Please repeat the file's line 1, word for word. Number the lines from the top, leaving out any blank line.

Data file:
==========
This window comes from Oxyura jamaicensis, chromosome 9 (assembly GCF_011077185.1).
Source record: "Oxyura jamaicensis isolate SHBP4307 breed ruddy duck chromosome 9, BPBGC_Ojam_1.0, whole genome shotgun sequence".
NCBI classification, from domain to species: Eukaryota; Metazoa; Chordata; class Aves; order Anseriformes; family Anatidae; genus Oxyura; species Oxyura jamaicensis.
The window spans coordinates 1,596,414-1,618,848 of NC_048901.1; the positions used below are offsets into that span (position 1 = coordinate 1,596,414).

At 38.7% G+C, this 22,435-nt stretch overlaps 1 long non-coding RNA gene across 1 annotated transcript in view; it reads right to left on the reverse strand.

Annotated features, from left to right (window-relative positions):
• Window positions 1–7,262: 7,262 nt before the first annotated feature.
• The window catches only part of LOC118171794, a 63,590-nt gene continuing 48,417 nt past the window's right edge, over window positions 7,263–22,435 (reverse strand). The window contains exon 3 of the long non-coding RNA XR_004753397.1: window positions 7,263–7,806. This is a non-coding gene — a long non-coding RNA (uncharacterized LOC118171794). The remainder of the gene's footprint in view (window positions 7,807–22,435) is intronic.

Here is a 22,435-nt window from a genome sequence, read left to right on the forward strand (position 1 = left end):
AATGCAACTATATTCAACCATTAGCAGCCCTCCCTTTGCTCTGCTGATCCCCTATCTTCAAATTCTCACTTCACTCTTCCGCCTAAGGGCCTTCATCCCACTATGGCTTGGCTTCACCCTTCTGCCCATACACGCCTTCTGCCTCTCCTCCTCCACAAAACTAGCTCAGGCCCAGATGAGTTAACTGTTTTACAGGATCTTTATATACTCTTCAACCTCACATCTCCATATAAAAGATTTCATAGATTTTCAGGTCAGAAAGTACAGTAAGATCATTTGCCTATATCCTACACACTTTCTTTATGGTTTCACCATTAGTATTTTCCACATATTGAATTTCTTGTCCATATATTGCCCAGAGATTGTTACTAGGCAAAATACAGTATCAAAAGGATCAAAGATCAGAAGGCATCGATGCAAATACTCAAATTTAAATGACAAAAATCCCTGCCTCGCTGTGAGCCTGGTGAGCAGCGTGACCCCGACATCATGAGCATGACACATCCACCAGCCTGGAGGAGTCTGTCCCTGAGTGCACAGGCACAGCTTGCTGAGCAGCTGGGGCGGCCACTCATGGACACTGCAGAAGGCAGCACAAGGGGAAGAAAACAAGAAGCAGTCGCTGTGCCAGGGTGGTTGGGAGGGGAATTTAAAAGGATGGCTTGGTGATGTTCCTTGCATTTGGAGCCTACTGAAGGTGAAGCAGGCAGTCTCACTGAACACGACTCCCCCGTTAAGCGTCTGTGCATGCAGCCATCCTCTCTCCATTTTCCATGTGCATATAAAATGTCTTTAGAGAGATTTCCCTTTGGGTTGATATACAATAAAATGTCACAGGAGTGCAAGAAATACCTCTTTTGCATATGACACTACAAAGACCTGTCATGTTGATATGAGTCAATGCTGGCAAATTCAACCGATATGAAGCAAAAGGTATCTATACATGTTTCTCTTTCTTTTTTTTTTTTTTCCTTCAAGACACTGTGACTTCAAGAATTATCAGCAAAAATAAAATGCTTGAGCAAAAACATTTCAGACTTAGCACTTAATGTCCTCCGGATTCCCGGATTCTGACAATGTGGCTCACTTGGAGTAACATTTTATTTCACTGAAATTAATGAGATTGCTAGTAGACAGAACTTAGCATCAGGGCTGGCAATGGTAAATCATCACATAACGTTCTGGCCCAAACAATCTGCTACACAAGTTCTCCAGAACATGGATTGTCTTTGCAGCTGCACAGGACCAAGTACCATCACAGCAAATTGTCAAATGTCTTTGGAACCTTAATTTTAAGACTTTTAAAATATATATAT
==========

This window comes from Oxyura jamaicensis, chromosome 9 (assembly GCF_011077185.1).